The WHO launched a Global Action Plan on antimicrobial resistance (AMR) in 2015. World leaders in the G7, G20 and the UN General Assembly have declared AMR to be a global crisis. World leaders have also adopted universal health coverage (UHC) as a key target under the sustainable development goals. This paper argues that neither initiative is likely to succeed in isolation from the other and that the policy goals should be to both provide access to appropriate antimicrobial treatment and reduce the risk of the emergence and spread of resistance by taking a systems approach. It focuses on outpatient treatment of human infections and identifies a number of interventions that would be needed to achieve these policy goals. It then shows how a strategy for achieving key attributes of a health system for UHC can take into account the need to address AMR as part of a UHC strategy in any country. It concludes with a list of recommended priority actions for integrating initiatives on AMR and UHC.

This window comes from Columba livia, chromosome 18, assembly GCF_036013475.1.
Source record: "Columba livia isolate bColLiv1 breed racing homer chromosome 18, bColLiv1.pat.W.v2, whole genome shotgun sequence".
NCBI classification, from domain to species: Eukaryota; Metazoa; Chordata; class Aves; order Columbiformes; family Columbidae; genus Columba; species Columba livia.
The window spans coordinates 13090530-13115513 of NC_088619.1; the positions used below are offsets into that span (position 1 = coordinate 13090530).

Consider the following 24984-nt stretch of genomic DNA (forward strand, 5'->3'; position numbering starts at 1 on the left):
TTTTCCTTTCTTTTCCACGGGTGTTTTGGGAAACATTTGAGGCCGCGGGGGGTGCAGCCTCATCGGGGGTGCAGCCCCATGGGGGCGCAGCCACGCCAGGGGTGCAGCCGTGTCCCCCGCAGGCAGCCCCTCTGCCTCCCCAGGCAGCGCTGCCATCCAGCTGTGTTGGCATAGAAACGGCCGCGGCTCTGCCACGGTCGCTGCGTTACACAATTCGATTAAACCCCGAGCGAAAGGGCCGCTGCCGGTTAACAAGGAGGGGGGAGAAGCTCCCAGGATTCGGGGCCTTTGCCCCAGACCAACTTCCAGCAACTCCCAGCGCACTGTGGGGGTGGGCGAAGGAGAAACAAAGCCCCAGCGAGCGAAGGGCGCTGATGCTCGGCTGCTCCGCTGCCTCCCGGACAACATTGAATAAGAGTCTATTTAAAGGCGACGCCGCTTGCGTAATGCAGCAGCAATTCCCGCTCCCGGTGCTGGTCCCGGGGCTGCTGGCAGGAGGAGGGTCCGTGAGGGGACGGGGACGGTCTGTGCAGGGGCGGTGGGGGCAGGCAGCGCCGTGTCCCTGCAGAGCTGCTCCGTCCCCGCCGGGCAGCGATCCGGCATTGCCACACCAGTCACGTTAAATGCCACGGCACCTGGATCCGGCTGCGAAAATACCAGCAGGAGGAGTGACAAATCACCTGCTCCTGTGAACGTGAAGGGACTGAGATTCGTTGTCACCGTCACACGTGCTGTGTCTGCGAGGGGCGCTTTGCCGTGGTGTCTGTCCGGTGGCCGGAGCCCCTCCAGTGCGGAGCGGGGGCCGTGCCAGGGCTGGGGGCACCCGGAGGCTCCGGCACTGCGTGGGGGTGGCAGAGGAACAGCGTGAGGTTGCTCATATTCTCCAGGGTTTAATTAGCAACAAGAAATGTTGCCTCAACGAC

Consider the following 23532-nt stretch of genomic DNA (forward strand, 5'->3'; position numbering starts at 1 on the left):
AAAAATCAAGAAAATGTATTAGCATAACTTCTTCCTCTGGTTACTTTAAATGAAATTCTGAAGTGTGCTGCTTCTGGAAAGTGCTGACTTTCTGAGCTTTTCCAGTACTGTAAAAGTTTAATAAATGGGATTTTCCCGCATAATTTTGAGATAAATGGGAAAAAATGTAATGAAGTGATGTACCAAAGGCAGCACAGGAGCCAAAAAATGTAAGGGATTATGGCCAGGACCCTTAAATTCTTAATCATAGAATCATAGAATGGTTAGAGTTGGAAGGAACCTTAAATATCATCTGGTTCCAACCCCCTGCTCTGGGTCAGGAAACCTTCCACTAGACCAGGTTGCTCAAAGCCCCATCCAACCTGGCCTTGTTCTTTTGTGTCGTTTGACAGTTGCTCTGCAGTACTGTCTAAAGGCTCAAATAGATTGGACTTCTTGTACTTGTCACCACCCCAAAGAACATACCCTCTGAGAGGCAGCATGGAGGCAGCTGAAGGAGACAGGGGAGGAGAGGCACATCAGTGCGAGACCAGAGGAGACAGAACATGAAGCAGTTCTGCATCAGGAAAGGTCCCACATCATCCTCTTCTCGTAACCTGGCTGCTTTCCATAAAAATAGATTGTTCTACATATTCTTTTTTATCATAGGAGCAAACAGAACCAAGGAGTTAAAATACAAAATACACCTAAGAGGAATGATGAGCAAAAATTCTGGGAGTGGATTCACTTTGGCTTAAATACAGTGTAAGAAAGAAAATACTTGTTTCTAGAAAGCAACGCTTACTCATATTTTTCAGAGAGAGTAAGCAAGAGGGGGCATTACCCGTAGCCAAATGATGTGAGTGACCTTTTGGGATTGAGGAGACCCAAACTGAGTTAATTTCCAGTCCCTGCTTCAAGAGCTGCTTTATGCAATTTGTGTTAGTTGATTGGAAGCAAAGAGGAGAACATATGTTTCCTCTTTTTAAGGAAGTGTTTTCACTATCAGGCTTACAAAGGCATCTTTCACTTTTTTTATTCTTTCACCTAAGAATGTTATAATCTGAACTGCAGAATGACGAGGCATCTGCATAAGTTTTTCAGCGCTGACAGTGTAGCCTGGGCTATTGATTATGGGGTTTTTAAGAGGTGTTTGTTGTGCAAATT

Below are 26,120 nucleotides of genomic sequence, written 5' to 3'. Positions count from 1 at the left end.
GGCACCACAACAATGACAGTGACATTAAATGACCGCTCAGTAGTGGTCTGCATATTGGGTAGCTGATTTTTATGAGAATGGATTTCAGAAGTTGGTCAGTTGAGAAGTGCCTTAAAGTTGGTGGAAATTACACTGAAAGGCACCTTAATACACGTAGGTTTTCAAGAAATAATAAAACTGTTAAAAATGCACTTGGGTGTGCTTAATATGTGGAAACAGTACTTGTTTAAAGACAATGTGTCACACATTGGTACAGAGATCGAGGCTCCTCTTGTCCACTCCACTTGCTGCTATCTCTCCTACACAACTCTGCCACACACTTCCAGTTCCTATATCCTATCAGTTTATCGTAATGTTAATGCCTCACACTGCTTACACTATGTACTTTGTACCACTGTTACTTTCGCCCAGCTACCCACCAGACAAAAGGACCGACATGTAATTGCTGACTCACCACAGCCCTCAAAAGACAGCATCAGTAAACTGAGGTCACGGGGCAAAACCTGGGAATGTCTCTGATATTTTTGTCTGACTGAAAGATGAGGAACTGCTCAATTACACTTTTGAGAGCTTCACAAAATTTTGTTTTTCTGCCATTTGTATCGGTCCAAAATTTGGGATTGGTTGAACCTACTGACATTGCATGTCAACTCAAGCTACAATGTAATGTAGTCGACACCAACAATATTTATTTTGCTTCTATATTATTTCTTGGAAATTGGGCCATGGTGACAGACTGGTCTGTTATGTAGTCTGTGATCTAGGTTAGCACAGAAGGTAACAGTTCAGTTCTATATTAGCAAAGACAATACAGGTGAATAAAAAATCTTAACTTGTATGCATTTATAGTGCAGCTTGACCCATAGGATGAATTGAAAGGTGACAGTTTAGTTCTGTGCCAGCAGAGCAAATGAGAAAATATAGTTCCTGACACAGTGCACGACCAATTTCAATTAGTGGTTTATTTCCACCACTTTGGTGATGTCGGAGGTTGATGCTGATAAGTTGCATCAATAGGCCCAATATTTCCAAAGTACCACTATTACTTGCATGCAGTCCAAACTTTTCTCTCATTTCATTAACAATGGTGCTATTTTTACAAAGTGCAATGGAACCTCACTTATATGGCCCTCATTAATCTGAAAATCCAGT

- health policy
- health systems
- public health
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Parts of this paper have previously been presented in a WHO publication entitled: Anti-microbial Resistance in the Asia Pacific Region: A Development Agenda. http://iris.wpro.who.int/bitstream/handle/10665.1/13570/9789290618126-eng.pdf
Handling editor Seye Abimbola
Contributors GB took the lead in preparing the draft, and GBM, AW, VL and SP contributed to the final text.
Funding This paper draws on a background paper commissioned by the Western Pacific Office of the World Health Organization. The work on producing the final draft of the paper was supported by a grant by the UK Department of International Development to the Future Health Systems Consortium.
Competing interests None declared.
Provenance and peer review Not commissioned; externally peer reviewed.
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